MILLER v. STATE

Reset A A Font size: Print

Leon MILLER, Appellant, v. STATE of Florida, Appellee.

No. 2D15–2032.

Decided: June 22, 2016

Howard L. Dimmig, II, Public Defender, and Clark E. Green, Assistant Public Defender, Bartow, for Appellant. Pamela Jo Bondi, Attorney General, Tallahassee, and Wendy Buffington, Assistant Attorney General, Tampa, for Appellee.

Leon Miller challenges the legality of his sentence following his no contest plea. He properly preserved the issue by filing a 3.800(b)(2) motion pursuant to the Florida Rules of Criminal Procedure. We reverse the court's sentence as to count I and remand for the circuit court to correct the sentences to reflect the valid plea agreement which the court had earlier accepted.

On June 29, 2011, Mr. Miller pleaded no contest to possession of cocaine and to sale of cocaine. Following a thorough colloquy, the court accepted Mr. Miller's pleas to specified periods of probation and scheduled a sentencing hearing to be held thirty days later. However, between the time of the plea agreement and sentencing, Mr. Miller (for reasons not entirely clear from the record) fell into a lengthy period of legal incompetence. See § 916.12, Fla. Stat. (2010). He was not restored to competency until nearly four years later.

Mr. Miller filed a Motion to Withdraw Pleas of No Contest on September 29, 2014, in which he asserted that “[he] entered a plea of No Contest to Sale of Cocaine and Possession of Controlled Substance․ At the time of the entry of the plea of No Contest, [he] did not fully understand the nature or consequences of the plea, to-wit: he was Incompetent to proceed.” The circuit court issued an order denying this motion and, on March 30, 2015, convened a sentencing hearing. At that hearing, Mr. Miller was adjudicated guilty and placed on twelve years of probation for possession of cocaine (count I), concurrent with five years of probation for sale of cocaine (count II). The court denied Mr. Miller's subsequent rule 3.800(b)(2) motion, and Mr. Miller appealed.

Mr. Miller and the State agree on a basic fact in this case: the circuit court pronounced an illegal sentence. A close review of the transcripts convinces us that the trial court simply reversed the terms of probation applicable to the respective counts under the plea agreement the parties had reached four years earlier. As a result, the twelve-year probationary sentence pronounced as to count I was clearly illegal because it exceeded the statutory five-year maximum sentence for possession of cocaine, a third-degree felony. See §§ 893.13(6)(a), 775.082, Fla. Stat. (2010).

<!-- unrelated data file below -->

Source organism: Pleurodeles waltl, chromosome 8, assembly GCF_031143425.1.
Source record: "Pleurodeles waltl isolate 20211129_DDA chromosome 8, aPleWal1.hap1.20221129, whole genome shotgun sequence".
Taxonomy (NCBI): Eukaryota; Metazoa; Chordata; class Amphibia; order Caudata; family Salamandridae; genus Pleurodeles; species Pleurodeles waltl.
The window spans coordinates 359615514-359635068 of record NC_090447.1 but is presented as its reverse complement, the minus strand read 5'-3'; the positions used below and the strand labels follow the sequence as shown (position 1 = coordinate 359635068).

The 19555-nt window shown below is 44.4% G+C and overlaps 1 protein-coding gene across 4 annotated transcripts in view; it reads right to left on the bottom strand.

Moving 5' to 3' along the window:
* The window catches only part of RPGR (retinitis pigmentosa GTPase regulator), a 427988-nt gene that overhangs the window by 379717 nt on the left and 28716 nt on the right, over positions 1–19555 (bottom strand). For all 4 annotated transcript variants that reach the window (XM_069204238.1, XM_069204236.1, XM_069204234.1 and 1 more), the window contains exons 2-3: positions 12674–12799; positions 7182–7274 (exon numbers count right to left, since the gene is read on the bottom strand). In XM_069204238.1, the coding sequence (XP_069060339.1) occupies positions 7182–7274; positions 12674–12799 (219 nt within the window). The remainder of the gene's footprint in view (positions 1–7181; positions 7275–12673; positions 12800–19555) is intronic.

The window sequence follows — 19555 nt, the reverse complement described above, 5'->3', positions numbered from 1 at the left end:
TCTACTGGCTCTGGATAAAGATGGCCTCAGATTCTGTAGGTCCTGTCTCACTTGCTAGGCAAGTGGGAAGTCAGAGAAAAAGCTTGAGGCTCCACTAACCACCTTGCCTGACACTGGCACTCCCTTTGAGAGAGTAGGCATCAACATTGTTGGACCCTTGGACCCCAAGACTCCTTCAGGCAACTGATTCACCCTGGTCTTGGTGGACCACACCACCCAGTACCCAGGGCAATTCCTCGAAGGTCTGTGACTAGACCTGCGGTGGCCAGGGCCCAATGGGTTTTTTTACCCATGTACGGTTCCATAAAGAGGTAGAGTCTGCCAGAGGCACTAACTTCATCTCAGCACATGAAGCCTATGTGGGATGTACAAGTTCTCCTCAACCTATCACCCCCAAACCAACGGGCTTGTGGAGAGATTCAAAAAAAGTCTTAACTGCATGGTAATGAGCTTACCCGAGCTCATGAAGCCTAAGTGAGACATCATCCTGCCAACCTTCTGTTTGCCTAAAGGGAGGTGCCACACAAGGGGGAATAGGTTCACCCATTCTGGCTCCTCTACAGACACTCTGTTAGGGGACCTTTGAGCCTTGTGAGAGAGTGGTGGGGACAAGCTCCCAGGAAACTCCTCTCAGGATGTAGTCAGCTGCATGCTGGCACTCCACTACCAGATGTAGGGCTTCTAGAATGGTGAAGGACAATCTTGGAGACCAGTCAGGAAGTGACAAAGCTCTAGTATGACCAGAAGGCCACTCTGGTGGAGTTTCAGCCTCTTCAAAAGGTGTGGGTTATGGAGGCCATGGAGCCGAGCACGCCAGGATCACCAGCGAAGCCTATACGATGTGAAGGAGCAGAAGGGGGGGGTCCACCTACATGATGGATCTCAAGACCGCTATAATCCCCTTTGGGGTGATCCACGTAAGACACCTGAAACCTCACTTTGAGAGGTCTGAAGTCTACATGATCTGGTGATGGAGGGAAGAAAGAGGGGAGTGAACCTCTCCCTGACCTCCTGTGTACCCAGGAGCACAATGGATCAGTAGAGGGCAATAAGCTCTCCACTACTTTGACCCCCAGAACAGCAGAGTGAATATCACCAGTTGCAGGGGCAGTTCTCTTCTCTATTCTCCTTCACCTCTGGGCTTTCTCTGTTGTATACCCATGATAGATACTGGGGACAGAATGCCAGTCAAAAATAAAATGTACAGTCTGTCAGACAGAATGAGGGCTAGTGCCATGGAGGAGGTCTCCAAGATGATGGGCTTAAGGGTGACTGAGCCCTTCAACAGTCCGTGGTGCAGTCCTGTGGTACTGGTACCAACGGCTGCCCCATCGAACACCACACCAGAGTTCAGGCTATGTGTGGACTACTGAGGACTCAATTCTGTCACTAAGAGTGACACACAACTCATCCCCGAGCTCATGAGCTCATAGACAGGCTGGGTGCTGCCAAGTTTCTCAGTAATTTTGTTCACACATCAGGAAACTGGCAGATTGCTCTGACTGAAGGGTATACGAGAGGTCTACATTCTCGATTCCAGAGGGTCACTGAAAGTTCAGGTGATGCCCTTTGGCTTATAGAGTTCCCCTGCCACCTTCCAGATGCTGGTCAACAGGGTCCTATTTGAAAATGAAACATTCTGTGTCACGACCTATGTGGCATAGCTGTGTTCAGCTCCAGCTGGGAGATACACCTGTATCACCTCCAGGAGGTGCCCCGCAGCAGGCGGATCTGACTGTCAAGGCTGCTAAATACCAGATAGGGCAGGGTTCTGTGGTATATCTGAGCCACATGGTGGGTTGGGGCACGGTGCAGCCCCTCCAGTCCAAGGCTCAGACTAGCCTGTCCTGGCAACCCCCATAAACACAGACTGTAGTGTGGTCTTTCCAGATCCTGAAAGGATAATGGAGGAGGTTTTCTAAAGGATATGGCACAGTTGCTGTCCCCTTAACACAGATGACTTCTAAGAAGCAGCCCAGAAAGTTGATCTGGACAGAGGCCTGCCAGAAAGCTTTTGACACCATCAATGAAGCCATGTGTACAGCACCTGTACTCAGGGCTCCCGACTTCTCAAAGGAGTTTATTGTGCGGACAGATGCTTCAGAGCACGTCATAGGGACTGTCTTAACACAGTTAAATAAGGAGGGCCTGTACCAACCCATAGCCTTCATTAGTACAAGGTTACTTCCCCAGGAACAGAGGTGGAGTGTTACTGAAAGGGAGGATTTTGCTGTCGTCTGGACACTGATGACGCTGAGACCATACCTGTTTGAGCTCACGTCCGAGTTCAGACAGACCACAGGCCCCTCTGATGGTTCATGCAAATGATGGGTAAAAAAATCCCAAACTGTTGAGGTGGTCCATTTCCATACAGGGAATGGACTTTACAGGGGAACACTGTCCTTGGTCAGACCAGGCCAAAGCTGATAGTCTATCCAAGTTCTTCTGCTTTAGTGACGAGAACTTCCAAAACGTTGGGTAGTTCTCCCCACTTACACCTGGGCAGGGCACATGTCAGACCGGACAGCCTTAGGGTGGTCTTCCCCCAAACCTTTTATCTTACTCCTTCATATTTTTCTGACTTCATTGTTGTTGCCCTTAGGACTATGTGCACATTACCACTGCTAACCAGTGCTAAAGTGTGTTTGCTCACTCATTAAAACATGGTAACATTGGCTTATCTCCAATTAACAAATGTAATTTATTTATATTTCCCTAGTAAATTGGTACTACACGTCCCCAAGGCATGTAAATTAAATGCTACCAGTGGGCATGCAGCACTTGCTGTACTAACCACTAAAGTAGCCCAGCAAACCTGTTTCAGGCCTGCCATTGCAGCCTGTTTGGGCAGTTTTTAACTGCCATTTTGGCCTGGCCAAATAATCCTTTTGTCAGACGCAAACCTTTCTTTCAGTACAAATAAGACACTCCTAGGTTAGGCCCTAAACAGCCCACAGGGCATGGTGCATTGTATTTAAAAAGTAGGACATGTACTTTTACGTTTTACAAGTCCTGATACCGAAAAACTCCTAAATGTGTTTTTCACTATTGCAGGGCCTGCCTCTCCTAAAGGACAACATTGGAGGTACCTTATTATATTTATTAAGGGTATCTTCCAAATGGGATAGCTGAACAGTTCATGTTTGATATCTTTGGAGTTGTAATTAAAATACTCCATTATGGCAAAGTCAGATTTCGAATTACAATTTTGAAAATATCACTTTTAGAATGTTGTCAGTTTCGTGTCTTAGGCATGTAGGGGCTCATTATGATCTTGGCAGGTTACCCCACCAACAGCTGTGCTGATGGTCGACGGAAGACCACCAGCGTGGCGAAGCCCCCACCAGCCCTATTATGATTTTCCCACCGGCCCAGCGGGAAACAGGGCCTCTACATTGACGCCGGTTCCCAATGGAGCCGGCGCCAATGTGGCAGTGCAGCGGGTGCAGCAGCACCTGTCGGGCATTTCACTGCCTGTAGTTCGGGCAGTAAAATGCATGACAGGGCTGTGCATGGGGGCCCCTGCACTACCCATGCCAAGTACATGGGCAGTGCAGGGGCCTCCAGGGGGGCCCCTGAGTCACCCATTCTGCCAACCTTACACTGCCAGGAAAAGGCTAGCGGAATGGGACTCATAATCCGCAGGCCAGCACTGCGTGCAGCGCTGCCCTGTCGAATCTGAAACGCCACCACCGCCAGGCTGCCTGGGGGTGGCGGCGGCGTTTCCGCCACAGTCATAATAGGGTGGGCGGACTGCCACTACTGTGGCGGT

On appeal, Mr. Miller—who does not deny that he had entered into a plea agreement and that that agreement included a total term of probation of twelve years—contends that the only legal remedy for this illegal sentence is a reduction of the possession of cocaine count's probationary term to the five-year statutory maximum, which would effectively reduce his overall probationary term from twelve years to five. The State answers that the proper remedy is instead to correct the oral pronouncement of sentences to conform to the original plea agreement because the pronouncement merely misstated that agreement.

The State's argument is correct. There is simply a conflict between the plea agreement previously announced and the oral sentences later pronounced, which inverted the probationary terms of the agreement for the respective counts. That inadvertent error resulted in an illegal sentence as to one of the counts. This court can direct the correction of such errors under Florida Rule of Appellate Procedure 9.140(b)(2)(A)(ii)(d). See Correa v. State, 43 So.3d 738, 743 n. 10 (Fla. 2d DCA 2010) (“[T]his court will normally require the trial court to amend its written order to match the oral pronouncement. In this case, however, it is clear from the record and from the transcript of the proceedings that the trial court simply misspoke at the hearing.” (citation omitted)); Sands v. State, 899 So.2d 1208, 1211–12 (Fla. 5th DCA 2005) (“[A] plea agreement should be adhered to by both parties if it is legally permissible to do so. The trial court ․ made a mistake in the calculation of the total probationary sentence. We will correct that error ․”); cf. A.D.W. v. State, 777 So.2d 1101, 1104 (Fla. 2d DCA 2001) (observing that a plea agreement is a contract and “[a] defendant will not be relieved of an obligation that was included as a specific component of a plea agreement that was bargained for and voluntarily entered into by defendant” (quoting Garcia v. State, 722 So.2d 905, 907 (Fla. 3d DCA 1998))).

Accordingly, we reverse the sentence and remand with instructions to enter corrected sentences of five years of probation on count I (possession of cocaine) concurrent with twelve years of probation on count II (sale of cocaine) in conformity with the plea agreement.

Reversed and remanded with instructions.

PER CURIAM.

VILLANTI, C.J., and WALLACE and LUCAS, JJ., Concur.